I can now see why Brett played Holmes in this way: he wanted to move away in no uncertain terms from the Basil Rathbone approach to the character. For all their merits, the performances of Rathbone, Cushing et al did not convey the darker, edgier aspects of Holmes that are undeniably present in the stories. But I still can’t help wondering whether Brett may perhaps have tipped the balance too far to the other side. I wonder, for instance, whether Holmes really is so insensitive to the feelings of others: Conan Doyle often tells us for instance that Holmes was very good at putting his clients and his witnesses at ease so they could tell their stories more coherently; but Brett’s Holmes never puts anyone at their ease. There are also many instances in the Conan Doyle stories where Holmes shows great consideration for other peoples’ feelings. For instance, towards the end of “The Blue Carbuncle”, when the criminal, tracked down by Holmes, begs for mercy, Holmes angrily reminds him that he himself had shown not the slightest feeling for the innocent man languishing in prison, or for that innocent man’s family. Holmes is not only sensitive to the feelings of the innocent man and of his family: he is furious that this person now begging for mercy had lacked this sensitivity. None of this seems to me suggested by Brett’s portrayal, in which Holmes’ utter lack of sensitivity for anyone’s feelings makes him seem almost autistic.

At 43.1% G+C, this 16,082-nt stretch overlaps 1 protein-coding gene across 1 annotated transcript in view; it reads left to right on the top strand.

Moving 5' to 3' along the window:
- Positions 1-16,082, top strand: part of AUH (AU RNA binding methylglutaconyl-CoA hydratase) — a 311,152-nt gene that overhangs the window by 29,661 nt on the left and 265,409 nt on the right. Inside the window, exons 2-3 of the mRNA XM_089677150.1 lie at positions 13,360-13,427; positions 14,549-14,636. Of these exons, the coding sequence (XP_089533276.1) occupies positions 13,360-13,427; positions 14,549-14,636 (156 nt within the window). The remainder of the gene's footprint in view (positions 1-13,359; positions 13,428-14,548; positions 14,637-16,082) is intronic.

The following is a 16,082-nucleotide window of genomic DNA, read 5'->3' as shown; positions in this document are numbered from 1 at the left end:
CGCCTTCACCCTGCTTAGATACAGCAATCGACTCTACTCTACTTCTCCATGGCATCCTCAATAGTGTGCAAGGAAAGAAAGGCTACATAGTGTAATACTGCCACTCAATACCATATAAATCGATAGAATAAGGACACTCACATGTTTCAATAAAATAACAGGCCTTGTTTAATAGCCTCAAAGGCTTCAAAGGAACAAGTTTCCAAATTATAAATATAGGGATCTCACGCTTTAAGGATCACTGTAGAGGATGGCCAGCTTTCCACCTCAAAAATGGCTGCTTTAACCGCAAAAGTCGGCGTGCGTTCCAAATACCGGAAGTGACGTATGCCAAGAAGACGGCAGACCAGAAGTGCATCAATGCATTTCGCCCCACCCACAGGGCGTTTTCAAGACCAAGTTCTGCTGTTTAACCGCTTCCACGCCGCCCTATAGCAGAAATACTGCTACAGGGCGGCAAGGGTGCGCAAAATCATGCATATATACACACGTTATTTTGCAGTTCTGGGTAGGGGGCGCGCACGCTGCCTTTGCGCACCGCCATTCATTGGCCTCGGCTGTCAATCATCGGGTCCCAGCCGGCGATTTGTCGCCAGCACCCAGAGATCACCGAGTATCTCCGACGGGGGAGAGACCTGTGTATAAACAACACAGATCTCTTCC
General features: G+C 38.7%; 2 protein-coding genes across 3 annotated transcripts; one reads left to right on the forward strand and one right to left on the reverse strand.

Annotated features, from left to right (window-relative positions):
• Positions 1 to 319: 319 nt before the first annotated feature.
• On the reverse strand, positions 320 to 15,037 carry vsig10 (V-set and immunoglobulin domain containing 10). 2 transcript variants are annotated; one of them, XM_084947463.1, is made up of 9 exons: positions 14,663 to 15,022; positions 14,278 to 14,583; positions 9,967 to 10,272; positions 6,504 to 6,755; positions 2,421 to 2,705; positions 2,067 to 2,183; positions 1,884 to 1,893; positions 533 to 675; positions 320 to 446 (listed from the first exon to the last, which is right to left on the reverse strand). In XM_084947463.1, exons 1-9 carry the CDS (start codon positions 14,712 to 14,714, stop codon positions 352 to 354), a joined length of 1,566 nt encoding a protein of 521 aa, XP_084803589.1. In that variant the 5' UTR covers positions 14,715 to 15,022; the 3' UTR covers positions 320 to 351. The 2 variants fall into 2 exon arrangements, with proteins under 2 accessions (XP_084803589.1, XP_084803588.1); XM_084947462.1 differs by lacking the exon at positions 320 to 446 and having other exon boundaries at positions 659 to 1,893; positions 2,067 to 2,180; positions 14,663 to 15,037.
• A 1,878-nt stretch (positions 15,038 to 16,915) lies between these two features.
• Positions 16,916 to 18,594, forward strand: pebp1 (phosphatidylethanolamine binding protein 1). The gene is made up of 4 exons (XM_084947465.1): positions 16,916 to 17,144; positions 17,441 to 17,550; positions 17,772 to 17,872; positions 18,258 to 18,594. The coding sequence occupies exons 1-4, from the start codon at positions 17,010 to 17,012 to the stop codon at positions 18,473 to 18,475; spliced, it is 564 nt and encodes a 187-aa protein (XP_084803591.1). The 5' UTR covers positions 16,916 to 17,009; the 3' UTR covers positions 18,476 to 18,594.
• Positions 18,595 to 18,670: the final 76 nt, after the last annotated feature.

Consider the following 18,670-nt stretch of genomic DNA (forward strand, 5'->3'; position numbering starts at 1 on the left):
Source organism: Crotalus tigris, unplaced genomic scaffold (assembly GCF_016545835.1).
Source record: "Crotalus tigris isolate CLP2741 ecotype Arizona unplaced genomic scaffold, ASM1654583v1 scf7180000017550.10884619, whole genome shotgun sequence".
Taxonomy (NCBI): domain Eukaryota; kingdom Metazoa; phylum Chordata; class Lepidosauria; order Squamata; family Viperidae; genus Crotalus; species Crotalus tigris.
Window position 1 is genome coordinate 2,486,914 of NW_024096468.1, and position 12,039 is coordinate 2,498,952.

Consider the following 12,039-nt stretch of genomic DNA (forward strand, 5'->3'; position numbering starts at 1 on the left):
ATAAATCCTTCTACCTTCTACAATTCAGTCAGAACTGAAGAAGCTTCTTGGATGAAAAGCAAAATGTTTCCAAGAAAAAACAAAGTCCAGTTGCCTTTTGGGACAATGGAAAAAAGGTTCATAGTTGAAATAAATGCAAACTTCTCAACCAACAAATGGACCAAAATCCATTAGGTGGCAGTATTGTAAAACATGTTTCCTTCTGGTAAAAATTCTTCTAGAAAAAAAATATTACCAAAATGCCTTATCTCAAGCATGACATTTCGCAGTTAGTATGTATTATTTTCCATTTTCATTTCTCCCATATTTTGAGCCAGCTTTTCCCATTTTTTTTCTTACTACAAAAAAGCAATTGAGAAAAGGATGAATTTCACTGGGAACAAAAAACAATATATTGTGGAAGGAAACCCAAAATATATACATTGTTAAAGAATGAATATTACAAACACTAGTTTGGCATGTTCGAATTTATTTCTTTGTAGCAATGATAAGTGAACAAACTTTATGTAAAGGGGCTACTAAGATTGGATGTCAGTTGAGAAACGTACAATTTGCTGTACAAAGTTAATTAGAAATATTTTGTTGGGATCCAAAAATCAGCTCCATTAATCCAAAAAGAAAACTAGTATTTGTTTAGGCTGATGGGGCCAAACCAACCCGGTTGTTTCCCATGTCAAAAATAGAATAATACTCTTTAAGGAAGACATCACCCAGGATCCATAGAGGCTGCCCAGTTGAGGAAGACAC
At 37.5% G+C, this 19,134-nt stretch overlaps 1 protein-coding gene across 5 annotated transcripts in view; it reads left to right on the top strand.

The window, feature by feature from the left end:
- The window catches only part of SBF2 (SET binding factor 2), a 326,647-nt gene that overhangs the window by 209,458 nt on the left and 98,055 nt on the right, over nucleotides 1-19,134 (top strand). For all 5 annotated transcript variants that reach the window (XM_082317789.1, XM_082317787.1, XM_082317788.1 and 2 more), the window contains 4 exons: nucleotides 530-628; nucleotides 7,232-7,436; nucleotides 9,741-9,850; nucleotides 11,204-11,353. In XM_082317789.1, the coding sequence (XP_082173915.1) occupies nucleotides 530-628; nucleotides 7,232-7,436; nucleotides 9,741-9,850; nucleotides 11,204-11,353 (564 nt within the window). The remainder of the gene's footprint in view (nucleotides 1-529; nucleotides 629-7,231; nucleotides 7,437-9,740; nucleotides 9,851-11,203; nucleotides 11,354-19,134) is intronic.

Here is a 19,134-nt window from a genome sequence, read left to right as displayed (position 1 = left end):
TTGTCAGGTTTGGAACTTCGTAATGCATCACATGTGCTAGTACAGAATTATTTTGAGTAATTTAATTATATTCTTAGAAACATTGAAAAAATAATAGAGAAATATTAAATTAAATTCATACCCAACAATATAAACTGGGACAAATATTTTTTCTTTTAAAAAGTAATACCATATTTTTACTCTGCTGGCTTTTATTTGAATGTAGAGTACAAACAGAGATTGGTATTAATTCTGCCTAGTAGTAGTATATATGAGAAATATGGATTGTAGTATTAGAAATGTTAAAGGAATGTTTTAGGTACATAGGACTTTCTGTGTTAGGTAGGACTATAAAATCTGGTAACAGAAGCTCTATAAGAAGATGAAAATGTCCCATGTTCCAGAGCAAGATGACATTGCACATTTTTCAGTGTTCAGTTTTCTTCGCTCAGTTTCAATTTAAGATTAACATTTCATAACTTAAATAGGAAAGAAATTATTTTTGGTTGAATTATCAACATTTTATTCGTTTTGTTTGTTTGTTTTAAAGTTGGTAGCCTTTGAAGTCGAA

However, it is certainly a most striking performance, and there are many who are fans at least as fervent as myself of the Conan Doyle stories who reckon Jeremy Brett’s performances to be hwell-nigh definitive. Brett himself took the Conan Doyle stories very seriously, apparently bringing the books to the shooting, and frequently referring to them to ensure fidelity to the originals.